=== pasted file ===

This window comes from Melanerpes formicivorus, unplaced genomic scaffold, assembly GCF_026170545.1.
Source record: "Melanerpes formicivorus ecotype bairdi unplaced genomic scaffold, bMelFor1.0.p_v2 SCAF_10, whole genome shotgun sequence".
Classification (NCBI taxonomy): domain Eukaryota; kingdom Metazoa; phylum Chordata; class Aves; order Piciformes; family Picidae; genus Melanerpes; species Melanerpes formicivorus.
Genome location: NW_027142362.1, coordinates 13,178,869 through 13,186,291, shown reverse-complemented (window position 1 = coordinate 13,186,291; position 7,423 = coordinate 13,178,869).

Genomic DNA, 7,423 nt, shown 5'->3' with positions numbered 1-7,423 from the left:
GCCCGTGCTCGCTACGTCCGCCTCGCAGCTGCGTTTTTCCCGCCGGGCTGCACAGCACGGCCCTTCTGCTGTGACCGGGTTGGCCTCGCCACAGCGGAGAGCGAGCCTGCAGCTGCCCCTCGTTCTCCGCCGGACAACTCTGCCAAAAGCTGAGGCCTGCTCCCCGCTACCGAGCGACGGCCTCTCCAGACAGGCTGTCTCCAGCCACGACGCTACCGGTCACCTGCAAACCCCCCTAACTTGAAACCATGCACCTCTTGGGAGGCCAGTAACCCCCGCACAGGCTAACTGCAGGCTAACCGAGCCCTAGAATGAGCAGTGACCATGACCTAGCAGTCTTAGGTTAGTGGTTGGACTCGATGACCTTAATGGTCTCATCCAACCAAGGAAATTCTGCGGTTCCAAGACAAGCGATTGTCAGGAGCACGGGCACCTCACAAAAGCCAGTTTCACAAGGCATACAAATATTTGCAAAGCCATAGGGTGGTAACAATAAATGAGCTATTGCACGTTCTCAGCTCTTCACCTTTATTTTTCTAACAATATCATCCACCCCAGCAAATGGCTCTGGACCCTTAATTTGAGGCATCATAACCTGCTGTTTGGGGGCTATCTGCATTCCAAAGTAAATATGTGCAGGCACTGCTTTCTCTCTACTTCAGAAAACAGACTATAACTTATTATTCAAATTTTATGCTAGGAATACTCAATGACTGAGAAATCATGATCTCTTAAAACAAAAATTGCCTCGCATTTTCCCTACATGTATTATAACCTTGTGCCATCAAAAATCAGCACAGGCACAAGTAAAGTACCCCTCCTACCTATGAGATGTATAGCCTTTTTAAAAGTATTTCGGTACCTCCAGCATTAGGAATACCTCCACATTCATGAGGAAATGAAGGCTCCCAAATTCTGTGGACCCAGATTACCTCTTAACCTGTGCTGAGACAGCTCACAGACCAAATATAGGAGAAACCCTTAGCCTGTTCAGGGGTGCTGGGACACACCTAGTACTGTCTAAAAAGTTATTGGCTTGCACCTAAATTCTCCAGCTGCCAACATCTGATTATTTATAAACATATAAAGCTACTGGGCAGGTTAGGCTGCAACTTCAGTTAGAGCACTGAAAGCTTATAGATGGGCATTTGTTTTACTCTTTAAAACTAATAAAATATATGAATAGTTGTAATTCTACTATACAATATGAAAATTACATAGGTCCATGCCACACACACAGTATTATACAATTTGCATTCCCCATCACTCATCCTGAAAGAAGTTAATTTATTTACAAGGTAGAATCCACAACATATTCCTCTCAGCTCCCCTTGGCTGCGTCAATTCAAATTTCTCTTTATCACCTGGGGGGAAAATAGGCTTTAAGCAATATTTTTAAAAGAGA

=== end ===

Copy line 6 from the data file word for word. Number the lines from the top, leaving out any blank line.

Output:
GCCCGTGCTCGCTACGTCCGCCTCGCAGCTGCGTTTTTCCCGCCGGGCTGCACAGCACGGCCCTTCTGCTGTGACCGGGTTGGCCTCGCCACAGCGGAGAGCGAGCCTGCAGCTGCCCCTCGTTCTCCGCCGGACAACTCTGCCAAAAGCTGAGGCCTGCTCCCCGCTACCGAGCGACGGCCTCTCCAGACAGGCTGTCTCCAGCCACGACGCTACCGGTCACCTGCAAACCCCCCTAACTTGAAACCATGCACCTCTTGGGAGGCCAGTAACCCCCGCACAGGCTAACTGCAGGCTAACCGAGCCCTAGAATGAGCAGTGACCATGACCTAGCAGTCTTAGGTTAGTGGTTGGACTCGATGACCTTAATGGTCTCATCCAACCAAGGAAATTCTGCGGTTCCAAGACAAGCGATTGTCAGGAGCACGGGCACCTCACAAAAGCCAGTTTCACAAGGCATACAAATATTTGCAAAGCCATAGGGTGGTAACAATAAATGAGCTATTGCACGTTCTCAGCTCTTCACCTTTATTTTTCTAACAATATCATCCACCCCAGCAAATGGCTCTGGACCCTTAATTTGAGGCATCATAACCTGCTGTTTGGGGGCTATCTGCATTCCAAAGTAAATATGTGCAGGCACTGCTTTCTCTCTACTTCAGAAAACAGACTATAACTTATTATTCAAATTTTATGCTAGGAATACTCAATGACTGAGAAATCATGATCTCTTAAAACAAAAATTGCCTCGCATTTTCCCTACATGTATTATAACCTTGTGCCATCAAAAATCAGCACAGGCACAAGTAAAGTACCCCTCCTACCTATGAGATGTATAGCCTTTTTAAAAGTATTTCGGTACCTCCAGCATTAGGAATACCTCCACATTCATGAGGAAATGAAGGCTCCCAAATTCTGTGGACCCAGATTACCTCTTAACCTGTGCTGAGACAGCTCACAGACCAAATATAGGAGAAACCCTTAGCCTGTTCAGGGGTGCTGGGACACACCTAGTACTGTCTAAAAAGTTATTGGCTTGCACCTAAATTCTCCAGCTGCCAACATCTGATTATTTATAAACATATAAAGCTACTGGGCAGGTTAGGCTGCAACTTCAGTTAGAGCACTGAAAGCTTATAGATGGGCATTTGTTTTACTCTTTAAAACTAATAAAATATATGAATAGTTGTAATTCTACTATACAATATGAAAATTACATAGGTCCATGCCACACACACAGTATTATACAATTTGCATTCCCCATCACTCATCCTGAAAGAAGTTAATTTATTTACAAGGTAGAATCCACAACATATTCCTCTCAGCTCCCCTTGGCTGCGTCAATTCAAATTTCTCTTTATCACCTGGGGGGAAAATAGGCTTTAAGCAATATTTTTAAAAGAGA